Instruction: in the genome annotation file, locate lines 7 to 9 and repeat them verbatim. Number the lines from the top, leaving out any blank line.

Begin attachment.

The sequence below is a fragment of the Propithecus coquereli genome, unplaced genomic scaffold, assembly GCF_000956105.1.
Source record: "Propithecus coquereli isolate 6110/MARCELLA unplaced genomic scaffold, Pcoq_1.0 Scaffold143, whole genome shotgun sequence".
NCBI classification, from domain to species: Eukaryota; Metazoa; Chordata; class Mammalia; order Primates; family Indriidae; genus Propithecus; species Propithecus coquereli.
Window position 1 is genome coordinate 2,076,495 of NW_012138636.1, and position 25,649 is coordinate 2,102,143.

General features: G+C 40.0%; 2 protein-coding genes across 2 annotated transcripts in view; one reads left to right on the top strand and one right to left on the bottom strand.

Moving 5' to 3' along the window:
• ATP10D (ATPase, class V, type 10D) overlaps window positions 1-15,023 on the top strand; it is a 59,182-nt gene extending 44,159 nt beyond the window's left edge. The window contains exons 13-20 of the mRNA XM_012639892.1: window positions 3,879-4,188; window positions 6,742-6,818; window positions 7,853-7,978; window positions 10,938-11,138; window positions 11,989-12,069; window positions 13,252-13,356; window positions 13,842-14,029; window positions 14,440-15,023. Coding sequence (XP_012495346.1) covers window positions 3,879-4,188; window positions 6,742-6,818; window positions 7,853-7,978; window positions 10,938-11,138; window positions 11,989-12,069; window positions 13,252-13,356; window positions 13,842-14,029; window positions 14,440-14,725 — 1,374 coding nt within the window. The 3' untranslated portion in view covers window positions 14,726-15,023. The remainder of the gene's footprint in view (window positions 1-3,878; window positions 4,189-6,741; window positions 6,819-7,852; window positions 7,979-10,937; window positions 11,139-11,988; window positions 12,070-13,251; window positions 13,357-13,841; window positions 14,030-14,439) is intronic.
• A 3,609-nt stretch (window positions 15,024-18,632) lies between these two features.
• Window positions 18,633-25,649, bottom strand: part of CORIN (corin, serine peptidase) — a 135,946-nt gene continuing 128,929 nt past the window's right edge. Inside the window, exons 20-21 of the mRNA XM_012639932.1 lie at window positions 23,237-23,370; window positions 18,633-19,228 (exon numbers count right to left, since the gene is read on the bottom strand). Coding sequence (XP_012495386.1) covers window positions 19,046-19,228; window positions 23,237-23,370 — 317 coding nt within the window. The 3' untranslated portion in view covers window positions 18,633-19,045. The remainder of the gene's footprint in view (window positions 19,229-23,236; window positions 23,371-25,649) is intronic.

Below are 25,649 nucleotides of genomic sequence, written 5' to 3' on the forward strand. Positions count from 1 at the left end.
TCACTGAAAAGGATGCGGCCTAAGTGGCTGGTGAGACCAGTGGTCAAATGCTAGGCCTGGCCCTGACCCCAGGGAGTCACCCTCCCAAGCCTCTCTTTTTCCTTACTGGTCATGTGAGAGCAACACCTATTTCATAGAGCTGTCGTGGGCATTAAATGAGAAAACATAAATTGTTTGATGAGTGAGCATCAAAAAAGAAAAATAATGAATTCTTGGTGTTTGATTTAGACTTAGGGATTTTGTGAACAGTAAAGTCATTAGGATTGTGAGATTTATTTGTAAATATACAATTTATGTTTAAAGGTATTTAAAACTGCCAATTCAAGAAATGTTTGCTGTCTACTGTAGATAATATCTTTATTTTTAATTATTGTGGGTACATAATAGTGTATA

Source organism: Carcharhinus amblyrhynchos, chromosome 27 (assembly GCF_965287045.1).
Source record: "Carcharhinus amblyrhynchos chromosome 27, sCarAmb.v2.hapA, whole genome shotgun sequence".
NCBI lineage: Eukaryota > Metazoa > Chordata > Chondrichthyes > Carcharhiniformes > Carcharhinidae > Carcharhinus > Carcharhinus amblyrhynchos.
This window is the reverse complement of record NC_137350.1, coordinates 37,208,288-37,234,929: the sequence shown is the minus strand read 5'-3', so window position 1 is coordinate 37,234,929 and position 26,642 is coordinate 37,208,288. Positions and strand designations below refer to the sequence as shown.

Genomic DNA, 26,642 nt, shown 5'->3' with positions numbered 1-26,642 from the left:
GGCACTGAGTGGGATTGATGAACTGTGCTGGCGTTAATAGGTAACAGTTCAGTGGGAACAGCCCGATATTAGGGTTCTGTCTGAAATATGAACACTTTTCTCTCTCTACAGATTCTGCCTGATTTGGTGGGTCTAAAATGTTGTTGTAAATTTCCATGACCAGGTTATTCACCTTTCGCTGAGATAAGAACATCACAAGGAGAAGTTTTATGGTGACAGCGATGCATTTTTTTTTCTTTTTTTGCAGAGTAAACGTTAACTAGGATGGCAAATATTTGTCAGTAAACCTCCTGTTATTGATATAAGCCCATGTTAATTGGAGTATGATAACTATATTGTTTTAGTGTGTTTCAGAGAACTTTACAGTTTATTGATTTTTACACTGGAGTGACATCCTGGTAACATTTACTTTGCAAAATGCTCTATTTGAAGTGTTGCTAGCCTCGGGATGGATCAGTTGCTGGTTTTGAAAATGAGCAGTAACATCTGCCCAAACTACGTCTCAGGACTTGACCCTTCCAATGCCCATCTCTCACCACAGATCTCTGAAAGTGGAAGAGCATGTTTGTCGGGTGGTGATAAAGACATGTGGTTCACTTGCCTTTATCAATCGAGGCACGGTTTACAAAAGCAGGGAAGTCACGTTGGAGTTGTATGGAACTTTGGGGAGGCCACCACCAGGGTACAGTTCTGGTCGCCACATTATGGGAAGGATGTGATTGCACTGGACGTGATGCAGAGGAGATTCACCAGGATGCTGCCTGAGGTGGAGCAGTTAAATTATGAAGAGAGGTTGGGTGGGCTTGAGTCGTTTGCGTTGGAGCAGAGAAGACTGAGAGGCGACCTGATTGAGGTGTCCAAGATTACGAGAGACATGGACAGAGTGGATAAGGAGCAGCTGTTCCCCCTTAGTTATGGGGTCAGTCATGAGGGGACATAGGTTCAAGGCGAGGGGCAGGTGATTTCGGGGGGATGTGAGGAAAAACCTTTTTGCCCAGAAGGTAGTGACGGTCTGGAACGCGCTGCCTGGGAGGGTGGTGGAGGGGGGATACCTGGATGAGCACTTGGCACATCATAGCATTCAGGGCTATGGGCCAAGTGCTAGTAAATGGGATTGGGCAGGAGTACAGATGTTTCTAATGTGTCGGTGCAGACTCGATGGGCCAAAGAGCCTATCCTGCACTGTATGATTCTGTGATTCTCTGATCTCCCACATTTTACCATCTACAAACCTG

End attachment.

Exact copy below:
• ATP10D (ATPase, class V, type 10D) overlaps window positions 1-15,023 on the top strand; it is a 59,182-nt gene extending 44,159 nt beyond the window's left edge. The window contains exons 13-20 of the mRNA XM_012639892.1: window positions 3,879-4,188; window positions 6,742-6,818; window positions 7,853-7,978; window positions 10,938-11,138; window positions 11,989-12,069; window positions 13,252-13,356; window positions 13,842-14,029; window positions 14,440-15,023. Coding sequence (XP_012495346.1) covers window positions 3,879-4,188; window positions 6,742-6,818; window positions 7,853-7,978; window positions 10,938-11,138; window positions 11,989-12,069; window positions 13,252-13,356; window positions 13,842-14,029; window positions 14,440-14,725 — 1,374 coding nt within the window. The 3' untranslated portion in view covers window positions 14,726-15,023. The remainder of the gene's footprint in view (window positions 1-3,878; window positions 4,189-6,741; window positions 6,819-7,852; window positions 7,979-10,937; window positions 11,139-11,988; window positions 12,070-13,251; window positions 13,357-13,841; window positions 14,030-14,439) is intronic.
• A 3,609-nt stretch (window positions 15,024-18,632) lies between these two features.
• Window positions 18,633-25,649, bottom strand: part of CORIN (corin, serine peptidase) — a 135,946-nt gene continuing 128,929 nt past the window's right edge. Inside the window, exons 20-21 of the mRNA XM_012639932.1 lie at window positions 23,237-23,370; window positions 18,633-19,228 (exon numbers count right to left, since the gene is read on the bottom strand). Coding sequence (XP_012495386.1) covers window positions 19,046-19,228; window positions 23,237-23,370 — 317 coding nt within the window. The 3' untranslated portion in view covers window positions 18,633-19,045. The remainder of the gene's footprint in view (window positions 19,229-23,236; window positions 23,371-25,649) is intronic.